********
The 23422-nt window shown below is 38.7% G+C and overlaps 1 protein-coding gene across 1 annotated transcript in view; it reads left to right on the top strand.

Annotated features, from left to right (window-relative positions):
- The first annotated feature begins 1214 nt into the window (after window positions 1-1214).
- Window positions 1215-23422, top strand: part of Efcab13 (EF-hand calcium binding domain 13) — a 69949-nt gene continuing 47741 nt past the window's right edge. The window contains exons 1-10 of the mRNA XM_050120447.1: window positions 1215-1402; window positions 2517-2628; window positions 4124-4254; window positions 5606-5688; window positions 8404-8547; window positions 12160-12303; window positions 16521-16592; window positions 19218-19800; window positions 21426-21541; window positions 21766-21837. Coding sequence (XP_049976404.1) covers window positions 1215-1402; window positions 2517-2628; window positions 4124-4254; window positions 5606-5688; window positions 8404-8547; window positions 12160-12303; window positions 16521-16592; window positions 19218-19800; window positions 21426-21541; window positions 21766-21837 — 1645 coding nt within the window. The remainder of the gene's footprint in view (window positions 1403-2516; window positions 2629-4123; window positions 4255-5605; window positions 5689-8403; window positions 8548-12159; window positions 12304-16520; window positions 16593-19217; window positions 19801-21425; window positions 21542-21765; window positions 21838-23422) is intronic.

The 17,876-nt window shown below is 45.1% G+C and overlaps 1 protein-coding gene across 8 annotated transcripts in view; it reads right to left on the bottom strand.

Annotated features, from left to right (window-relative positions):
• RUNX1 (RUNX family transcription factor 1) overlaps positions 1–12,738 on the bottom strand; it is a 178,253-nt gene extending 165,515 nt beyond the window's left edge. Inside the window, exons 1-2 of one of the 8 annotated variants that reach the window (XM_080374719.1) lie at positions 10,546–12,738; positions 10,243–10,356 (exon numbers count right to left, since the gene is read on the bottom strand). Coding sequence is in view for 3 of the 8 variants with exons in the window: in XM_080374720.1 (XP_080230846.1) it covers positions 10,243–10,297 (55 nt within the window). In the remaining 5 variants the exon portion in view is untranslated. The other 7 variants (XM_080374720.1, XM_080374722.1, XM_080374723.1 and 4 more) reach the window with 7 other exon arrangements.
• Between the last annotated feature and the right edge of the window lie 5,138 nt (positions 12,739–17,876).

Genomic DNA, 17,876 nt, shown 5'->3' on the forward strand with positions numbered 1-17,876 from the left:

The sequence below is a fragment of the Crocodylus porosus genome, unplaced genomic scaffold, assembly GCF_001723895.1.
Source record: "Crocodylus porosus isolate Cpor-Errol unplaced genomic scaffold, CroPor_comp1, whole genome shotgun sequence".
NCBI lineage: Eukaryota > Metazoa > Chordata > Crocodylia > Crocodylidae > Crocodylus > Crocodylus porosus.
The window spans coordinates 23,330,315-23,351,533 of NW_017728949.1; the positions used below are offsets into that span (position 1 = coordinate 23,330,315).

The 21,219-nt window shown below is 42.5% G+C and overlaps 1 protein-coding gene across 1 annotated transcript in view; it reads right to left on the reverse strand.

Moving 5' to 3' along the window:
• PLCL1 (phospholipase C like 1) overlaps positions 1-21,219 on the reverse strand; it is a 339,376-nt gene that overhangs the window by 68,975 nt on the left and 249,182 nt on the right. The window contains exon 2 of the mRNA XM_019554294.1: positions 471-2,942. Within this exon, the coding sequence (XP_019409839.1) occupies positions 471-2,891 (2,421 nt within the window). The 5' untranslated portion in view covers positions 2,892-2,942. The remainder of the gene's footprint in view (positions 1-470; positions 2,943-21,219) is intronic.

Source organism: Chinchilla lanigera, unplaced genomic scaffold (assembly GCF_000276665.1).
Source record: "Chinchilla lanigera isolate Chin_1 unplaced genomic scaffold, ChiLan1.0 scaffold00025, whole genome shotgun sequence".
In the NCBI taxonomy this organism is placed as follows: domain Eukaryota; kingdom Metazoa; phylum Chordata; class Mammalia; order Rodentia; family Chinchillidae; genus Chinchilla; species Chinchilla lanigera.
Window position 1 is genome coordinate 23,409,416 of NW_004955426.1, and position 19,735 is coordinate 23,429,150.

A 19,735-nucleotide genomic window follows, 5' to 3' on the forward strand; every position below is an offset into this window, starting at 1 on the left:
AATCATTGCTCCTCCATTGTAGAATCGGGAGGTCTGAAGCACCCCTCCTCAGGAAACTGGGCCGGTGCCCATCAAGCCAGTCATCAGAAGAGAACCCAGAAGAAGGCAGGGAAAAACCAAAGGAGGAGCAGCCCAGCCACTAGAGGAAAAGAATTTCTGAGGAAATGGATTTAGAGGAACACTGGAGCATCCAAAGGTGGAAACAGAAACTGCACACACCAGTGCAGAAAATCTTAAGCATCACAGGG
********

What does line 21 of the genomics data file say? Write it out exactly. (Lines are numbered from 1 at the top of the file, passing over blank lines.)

A 19,735-nucleotide genomic window follows, 5' to 3' on the forward strand; every position below is an offset into this window, starting at 1 on the left: